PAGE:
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4 Considerations for Small and Midsize Business IT Budgeting

Small to Midsize businesses must keep a keen eye on their spending in order to stay profitable. Budgeting of any kind isn’t fun or glamorous, but it is paramount to success. IT budgeting can become overwhelming because of the lack of understanding on a technical level and the pervasiveness of the systems you employ. These obstacles can lead to overspending, inefficiency, miscommunication, and ultimately a lower value product. Developing a clearly defined, smart IT budget can add value across your entire business while creating opportunities to stay competitive and grow despite change.

Below we will discuss 4 considerations to help you build a cost-effective IT budget:

  1. Rely on your trusted IT advisor. Technology can be complex, but your business’s IT needs do not have to be a mystery. A trustworthy, knowledgeable resource that will assist in creating your IT budget will save you time and a lot of money. Using unverified Internet resources will not give you a deeper understanding of how IT can truly help your business. Items they don’t factor in might be physical limitations, workplace culture, or your actual needs. Using a qualified IT consultant that can fully understand your business is a great investment.
  2. Reduce complacency that can control IT budget. In the past, IT has been a repair and replace game focused on maintaining status quo. Process and procedure haven’t changed so why should our software and hardware? This mindset can allow for opportunity to pass you by and your IT budget to inflate or be ignored. Frequently investigating trends in IT, especially by watching your competitors, gives you a fresh look at what’s out there that might increase your competitive advantage. Valuable IT ideas may come from unexpected sources, such as gadget-loving employees or social conversations. New technologies can be incorporated into your business often times without disrupting process and procedure and may increase productivity, in turn increasing revenue. New technology isn’t always more expensive, and proper incorporation into your workplace will inevitably provide great return on investment.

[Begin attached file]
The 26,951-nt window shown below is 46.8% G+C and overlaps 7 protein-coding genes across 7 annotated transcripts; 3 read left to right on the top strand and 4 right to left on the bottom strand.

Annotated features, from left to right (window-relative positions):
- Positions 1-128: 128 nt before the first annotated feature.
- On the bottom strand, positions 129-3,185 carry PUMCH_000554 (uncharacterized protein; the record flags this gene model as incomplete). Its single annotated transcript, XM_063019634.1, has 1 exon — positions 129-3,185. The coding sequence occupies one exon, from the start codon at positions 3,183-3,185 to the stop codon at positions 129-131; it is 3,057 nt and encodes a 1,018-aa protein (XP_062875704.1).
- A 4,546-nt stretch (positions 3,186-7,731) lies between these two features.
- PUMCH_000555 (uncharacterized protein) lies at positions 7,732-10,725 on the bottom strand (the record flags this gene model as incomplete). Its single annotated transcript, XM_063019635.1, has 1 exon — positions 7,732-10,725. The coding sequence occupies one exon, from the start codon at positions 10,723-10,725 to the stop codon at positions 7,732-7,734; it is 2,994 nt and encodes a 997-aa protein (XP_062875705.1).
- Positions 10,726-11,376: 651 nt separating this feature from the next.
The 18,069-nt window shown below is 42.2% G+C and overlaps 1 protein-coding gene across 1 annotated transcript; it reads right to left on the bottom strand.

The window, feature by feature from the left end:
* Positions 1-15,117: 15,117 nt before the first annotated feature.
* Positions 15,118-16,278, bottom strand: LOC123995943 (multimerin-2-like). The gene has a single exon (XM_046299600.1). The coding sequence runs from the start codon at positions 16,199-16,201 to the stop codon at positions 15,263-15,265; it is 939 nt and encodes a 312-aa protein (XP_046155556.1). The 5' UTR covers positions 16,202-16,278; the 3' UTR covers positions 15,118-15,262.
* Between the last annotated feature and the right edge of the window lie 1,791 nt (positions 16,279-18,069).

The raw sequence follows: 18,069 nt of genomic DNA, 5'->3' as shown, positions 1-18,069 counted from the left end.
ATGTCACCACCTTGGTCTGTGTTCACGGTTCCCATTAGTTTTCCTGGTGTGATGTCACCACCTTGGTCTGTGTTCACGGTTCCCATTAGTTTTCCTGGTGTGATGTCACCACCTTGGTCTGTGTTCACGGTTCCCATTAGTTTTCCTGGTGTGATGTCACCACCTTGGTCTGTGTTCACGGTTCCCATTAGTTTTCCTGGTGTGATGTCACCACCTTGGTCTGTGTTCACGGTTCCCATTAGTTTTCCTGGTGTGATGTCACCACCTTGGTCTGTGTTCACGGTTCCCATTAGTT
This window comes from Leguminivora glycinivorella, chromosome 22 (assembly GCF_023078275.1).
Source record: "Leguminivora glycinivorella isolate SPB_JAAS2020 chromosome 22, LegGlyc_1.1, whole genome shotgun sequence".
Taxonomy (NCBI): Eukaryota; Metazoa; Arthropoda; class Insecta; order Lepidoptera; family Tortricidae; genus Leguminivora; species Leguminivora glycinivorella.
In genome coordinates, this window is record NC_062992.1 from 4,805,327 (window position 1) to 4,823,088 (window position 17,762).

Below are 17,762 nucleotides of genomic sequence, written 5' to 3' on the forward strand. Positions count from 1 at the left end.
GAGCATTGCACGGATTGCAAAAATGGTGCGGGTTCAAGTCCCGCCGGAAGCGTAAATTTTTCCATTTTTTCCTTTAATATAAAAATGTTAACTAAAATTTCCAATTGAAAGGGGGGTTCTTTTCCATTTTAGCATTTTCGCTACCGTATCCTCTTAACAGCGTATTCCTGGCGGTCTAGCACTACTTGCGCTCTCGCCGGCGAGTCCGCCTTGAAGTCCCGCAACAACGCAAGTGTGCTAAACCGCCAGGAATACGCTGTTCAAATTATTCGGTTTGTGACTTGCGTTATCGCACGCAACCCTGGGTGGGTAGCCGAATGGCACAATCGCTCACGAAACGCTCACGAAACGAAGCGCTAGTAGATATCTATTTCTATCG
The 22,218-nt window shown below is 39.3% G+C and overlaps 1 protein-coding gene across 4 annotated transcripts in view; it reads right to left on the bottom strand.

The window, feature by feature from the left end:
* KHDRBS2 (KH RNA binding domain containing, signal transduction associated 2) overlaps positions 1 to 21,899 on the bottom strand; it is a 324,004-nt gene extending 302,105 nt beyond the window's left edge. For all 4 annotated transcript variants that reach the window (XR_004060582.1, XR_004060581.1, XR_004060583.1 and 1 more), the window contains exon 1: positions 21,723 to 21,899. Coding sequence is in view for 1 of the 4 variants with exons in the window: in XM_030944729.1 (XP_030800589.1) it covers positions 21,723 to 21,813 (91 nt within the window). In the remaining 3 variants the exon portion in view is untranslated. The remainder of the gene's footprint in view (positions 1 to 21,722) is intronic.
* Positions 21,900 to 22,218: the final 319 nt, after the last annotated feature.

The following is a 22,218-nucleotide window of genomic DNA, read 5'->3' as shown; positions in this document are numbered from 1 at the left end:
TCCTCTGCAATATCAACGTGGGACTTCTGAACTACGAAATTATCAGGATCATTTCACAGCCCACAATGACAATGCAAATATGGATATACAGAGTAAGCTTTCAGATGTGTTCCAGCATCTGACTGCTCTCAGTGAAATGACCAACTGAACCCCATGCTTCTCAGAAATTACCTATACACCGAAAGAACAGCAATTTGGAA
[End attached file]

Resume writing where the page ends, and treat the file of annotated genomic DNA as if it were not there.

3. Allow IT to work with your business, not against it. Aging technology and the wrong solutions may work against the natural tendencies of your employees and create frustration, inefficiency, and ultimately less value. Worst of all, this can negatively impact service and customer satisfaction. Location, use, time, and ease all come into play when taking a good hard look at how to strategically integrate technology into your business. Evaluating these nuances within your budget allows for more flexibility and fine-tuned allowances for departmental wants and needs.
  4. Define the role IT plays throughout your business. Having confused and misrepresented technology can be detrimental for not only your pockets, but for your business as a whole. Loosely worded purposes or goals, unnecessarily dynamic environments, and unknown employee and customer expectations all lead to unexpected costs and out of control budgets. Try asking questions like these:
    • What is the business purpose?
    • Why are we changing this?
    • What specifically can technology do to help with this issue?
    • What are we hoping the end result will be?

Questions like this will establish correct expectations, a realistic budget, and will keep costs contained which will result in an IT budget that is much easier to manage and more effective.

Making a plan for your IT budget will ensure you have the right tools to help you remain competitive. But, it’s not simply about blindly creating a budget, it’s about effectively leveraging knowledgeable and trustworthy consultants, monitoring trends, remaining open and flexible to change, and ensuring IT roles are clearly defined.

Does your company have an IT budget? How do you ensure you’re effectively integrating IT into your business without breaking the bank?